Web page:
After Years of Struggle, California Hotel Workers Make Gains

The first contract signed June 4 at the Hilton Hotel in Glendale, California is nothing to sneeze at these days -- modest raises, health-care costs cut in half, and relief from a crushing workload.

But its significance for hotel workers struggling to lift standards nationwide is even greater. In September 2005, the Los Angeles-area Hilton was where UNITE HERE launched its Hotel Workers Rising campaign.

In an era when many unions rely on one-shot strategies, the national drive was remarkable for using aggressive contract campaigns at existing union strongholds to build momentum and to demand neutrality rights for drives at unorganized hotels. The campaign drew on a wide range of tactics, from lining up contract expirations to striking to sitting in at hotel doors.

The Glendale deal means far more than organizing numbers or dollars and cents to Angela Reid, a bartender who became a spokeswoman for Hotel Workers Rising as she toured the country speaking at rallies.

"I kept saying to myself, it's going to happen any day now," she said. "Any day now turned into three-and-a-half years."

By that time Reid and her co-workers had beaten the hotel decisively, wearing down management through an intensely organized inside campaign and boycott that drove out one owner and brought in a second eager to call a truce.

A Winning Habit

Workers at the Glendale Hilton didn't wait to win their union before acting like one. For more than a year, a 30-member core committee met weekly in secret, preparing for the public launch of the campaign.

That came with a delegation of 70, including local politicians and clergy, who confronted the general manager and demanded card-check neutrality. (Card check brings in a union when a majority of workers sign cards saying they want one).

"From that day on the whole hotel changed," Reid said. "It wasn't even the same hotel anymore."

Security cameras went up, and long lines formed at the employee entrance as a private security agency set up a metal detector and searched bags.

The heavy-handed tactics backfired. When cooks showed up at the barricade, the security guards panicked. No one had told them that kitchen staff had to purchase their own knives and carry them into work every day.

Little indignities piled up, and management lost control as workers organized into dozens of micro-committees by job task or site. They took over captive-audience meetings, and formed delegations of 30 or 40 that besieged the general manager constantly, demanding that a decision be overturned or an aggressive junior manager be reined in.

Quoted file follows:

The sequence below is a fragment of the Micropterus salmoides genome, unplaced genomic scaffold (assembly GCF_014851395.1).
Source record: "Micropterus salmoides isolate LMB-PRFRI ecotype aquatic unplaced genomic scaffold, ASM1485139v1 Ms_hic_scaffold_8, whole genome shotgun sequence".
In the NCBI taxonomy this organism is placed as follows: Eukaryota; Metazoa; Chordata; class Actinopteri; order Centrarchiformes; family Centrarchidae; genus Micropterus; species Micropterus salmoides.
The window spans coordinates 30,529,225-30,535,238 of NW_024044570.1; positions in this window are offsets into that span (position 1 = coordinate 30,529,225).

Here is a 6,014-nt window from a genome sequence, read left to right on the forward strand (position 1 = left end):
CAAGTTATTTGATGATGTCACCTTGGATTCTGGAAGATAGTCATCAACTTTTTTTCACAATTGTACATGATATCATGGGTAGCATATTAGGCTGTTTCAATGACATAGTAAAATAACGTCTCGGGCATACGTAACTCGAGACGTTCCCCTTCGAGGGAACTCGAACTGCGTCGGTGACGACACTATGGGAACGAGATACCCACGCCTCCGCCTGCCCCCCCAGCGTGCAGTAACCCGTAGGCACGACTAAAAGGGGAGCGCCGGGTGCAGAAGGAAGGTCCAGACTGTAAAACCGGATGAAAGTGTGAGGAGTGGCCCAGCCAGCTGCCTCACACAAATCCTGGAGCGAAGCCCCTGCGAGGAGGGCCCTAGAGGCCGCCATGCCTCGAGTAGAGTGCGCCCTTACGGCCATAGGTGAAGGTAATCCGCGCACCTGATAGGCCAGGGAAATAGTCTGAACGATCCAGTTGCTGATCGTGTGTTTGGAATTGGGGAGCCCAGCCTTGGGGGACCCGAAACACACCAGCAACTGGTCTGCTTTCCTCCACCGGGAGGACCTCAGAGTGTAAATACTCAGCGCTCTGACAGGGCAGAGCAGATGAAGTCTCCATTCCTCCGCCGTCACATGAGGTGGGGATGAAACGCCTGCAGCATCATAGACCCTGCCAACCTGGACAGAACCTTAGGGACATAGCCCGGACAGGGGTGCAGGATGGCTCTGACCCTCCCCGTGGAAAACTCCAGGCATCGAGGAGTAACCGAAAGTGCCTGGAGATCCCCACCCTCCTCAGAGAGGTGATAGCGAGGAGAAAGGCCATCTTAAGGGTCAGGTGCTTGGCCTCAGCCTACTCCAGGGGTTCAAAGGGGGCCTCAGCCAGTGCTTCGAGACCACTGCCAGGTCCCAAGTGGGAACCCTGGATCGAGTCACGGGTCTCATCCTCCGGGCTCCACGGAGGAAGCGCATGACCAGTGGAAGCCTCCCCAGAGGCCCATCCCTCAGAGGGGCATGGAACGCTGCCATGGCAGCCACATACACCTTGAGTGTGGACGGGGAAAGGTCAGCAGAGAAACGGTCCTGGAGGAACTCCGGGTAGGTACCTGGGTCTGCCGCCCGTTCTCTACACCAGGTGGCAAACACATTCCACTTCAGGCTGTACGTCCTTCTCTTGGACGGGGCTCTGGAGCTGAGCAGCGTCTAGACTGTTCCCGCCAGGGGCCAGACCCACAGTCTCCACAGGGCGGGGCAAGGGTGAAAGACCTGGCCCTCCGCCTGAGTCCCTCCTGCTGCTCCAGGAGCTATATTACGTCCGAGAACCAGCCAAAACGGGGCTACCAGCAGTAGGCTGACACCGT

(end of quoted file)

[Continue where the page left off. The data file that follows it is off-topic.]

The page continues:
They beat back an attempt to add more glasses in hotel rooms, and won a drop in housekeepers' daily room-cleaning load, from 16 to 15. Management tried playing nice to de-rail the campaign, sweetening paychecks by 50 cents an hour and offering a promotion to a cook, a key leader in the kitchen. He didn't bite.

"The leaders were in the forefront, training workers to be organizers," said Bethany Holmes, lead organizer at the hotel. "It got to the point where we didn't have a lot of staff on it because the leaders were pushing each other."

Long, Steady Fight

But the local fight wasn't enough to win. Although UNITE HERE had signed a national neutrality agreement with the Hilton corporation in 2006, it only applied to sites Hilton actually owned and operated. The Glendale Hilton was owned by Eagle Hospitality, which controlled 12 other hotels across the country.

UNITE HERE launched a boycott of Eagle properties and pickets went up in front of the Glendale hotel each week, attracting 30 to 100 workers. Soon, Glendale was exporting its picketers to five hotels around the Los Angeles airport where organizing drives had surfaced. Four of those would settle in 18 months, except for the airport Hilton, where the owner lives in the hotel and continues to stage a nasty fight.

The situation in Glendale ground along for years, with management betting that workers would tire of the tense environment. Meanwhile the boycott gradually chipped away the hotel's lucrative conference business.

Organizers credit the union's deep-relationship model of organizing, which slowly builds intensely personal connections, for allowing the campaign to persevere.

Those tight bonds kept people from falling away at Glendale, giving the boycott time to starve Eagle of what the union estimates was $1 million. Eagle was swallowed in a merger last fall and the new management came with an offer: card-check neutrality in exchange for an end to the fight.

Within four days about 85 percent of the Hilton's workers had signed cards and ushered in a new day.

"There's no tipping point, just the cumulative effect of putting pressure," said Mark Westerberg, a Glendale bellman for four years who joined UNITE HERE as an organizer after the campaign. "We made it obvious that they were going to have a union whether they liked it or not."

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